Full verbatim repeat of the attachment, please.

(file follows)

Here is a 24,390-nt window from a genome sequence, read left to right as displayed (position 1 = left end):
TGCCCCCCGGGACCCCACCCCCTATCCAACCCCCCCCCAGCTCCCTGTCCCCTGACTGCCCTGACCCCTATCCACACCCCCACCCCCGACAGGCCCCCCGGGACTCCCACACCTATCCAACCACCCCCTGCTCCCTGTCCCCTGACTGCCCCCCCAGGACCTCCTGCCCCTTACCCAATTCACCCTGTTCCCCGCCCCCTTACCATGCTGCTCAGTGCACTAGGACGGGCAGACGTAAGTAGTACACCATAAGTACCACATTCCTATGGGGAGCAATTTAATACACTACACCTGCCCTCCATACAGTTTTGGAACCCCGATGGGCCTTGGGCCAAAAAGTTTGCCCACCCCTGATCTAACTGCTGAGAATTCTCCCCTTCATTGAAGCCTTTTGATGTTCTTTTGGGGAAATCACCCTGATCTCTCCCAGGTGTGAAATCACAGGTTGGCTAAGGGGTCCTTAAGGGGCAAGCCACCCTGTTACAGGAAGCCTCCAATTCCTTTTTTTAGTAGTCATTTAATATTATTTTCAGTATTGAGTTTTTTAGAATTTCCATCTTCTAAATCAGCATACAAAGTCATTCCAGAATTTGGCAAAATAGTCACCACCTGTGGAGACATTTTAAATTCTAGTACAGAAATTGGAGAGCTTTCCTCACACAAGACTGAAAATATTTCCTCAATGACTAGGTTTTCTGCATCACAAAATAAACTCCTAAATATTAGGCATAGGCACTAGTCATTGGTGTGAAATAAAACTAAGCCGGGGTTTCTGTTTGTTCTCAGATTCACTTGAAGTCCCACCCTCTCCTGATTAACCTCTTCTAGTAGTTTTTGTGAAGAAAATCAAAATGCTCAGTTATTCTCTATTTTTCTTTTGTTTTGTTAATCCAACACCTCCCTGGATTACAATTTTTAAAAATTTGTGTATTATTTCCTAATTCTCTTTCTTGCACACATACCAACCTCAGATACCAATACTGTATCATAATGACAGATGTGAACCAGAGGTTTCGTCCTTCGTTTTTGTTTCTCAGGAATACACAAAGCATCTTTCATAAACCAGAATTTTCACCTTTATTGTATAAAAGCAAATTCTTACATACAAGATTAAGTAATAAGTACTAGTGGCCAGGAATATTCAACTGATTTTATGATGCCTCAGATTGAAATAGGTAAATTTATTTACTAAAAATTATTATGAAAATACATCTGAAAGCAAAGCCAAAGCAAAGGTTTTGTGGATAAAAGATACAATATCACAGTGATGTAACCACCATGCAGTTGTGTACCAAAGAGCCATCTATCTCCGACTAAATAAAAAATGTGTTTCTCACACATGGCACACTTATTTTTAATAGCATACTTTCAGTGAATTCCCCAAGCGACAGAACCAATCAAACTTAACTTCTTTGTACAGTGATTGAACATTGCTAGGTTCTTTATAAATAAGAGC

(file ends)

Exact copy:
Here is a 24,390-nt window from a genome sequence, read left to right as displayed (position 1 = left end):
TGCCCCCCGGGACCCCACCCCCTATCCAACCCCCCCCCAGCTCCCTGTCCCCTGACTGCCCTGACCCCTATCCACACCCCCACCCCCGACAGGCCCCCCGGGACTCCCACACCTATCCAACCACCCCCTGCTCCCTGTCCCCTGACTGCCCCCCCAGGACCTCCTGCCCCTTACCCAATTCACCCTGTTCCCCGCCCCCTTACCATGCTGCTCAGTGCACTAGGACGGGCAGACGTAAGTAGTACACCATAAGTACCACATTCCTATGGGGAGCAATTTAATACACTACACCTGCCCTCCATACAGTTTTGGAACCCCGATGGGCCTTGGGCCAAAAAGTTTGCCCACCCCTGATCTAACTGCTGAGAATTCTCCCCTTCATTGAAGCCTTTTGATGTTCTTTTGGGGAAATCACCCTGATCTCTCCCAGGTGTGAAATCACAGGTTGGCTAAGGGGTCCTTAAGGGGCAAGCCACCCTGTTACAGGAAGCCTCCAATTCCTTTTTTTAGTAGTCATTTAATATTATTTTCAGTATTGAGTTTTTTAGAATTTCCATCTTCTAAATCAGCATACAAAGTCATTCCAGAATTTGGCAAAATAGTCACCACCTGTGGAGACATTTTAAATTCTAGTACAGAAATTGGAGAGCTTTCCTCACACAAGACTGAAAATATTTCCTCAATGACTAGGTTTTCTGCATCACAAAATAAACTCCTAAATATTAGGCATAGGCACTAGTCATTGGTGTGAAATAAAACTAAGCCGGGGTTTCTGTTTGTTCTCAGATTCACTTGAAGTCCCACCCTCTCCTGATTAACCTCTTCTAGTAGTTTTTGTGAAGAAAATCAAAATGCTCAGTTATTCTCTATTTTTCTTTTGTTTTGTTAATCCAACACCTCCCTGGATTACAATTTTTAAAAATTTGTGTATTATTTCCTAATTCTCTTTCTTGCACACATACCAACCTCAGATACCAATACTGTATCATAATGACAGATGTGAACCAGAGGTTTCGTCCTTCGTTTTTGTTTCTCAGGAATACACAAAGCATCTTTCATAAACCAGAATTTTCACCTTTATTGTATAAAAGCAAATTCTTACATACAAGATTAAGTAATAAGTACTAGTGGCCAGGAATATTCAACTGATTTTATGATGCCTCAGATTGAAATAGGTAAATTTATTTACTAAAAATTATTATGAAAATACATCTGAAAGCAAAGCCAAAGCAAAGGTTTTGTGGATAAAAGATACAATATCACAGTGATGTAACCACCATGCAGTTGTGTACCAAAGAGCCATCTATCTCCGACTAAATAAAAAATGTGTTTCTCACACATGGCACACTTATTTTTAATAGCATACTTTCAGTGAATTCCCCAAGCGACAGAACCAATCAAACTTAACTTCTTTGTACAGTGATTGAACATTGCTAGGTTCTTTATAAATAAGAGC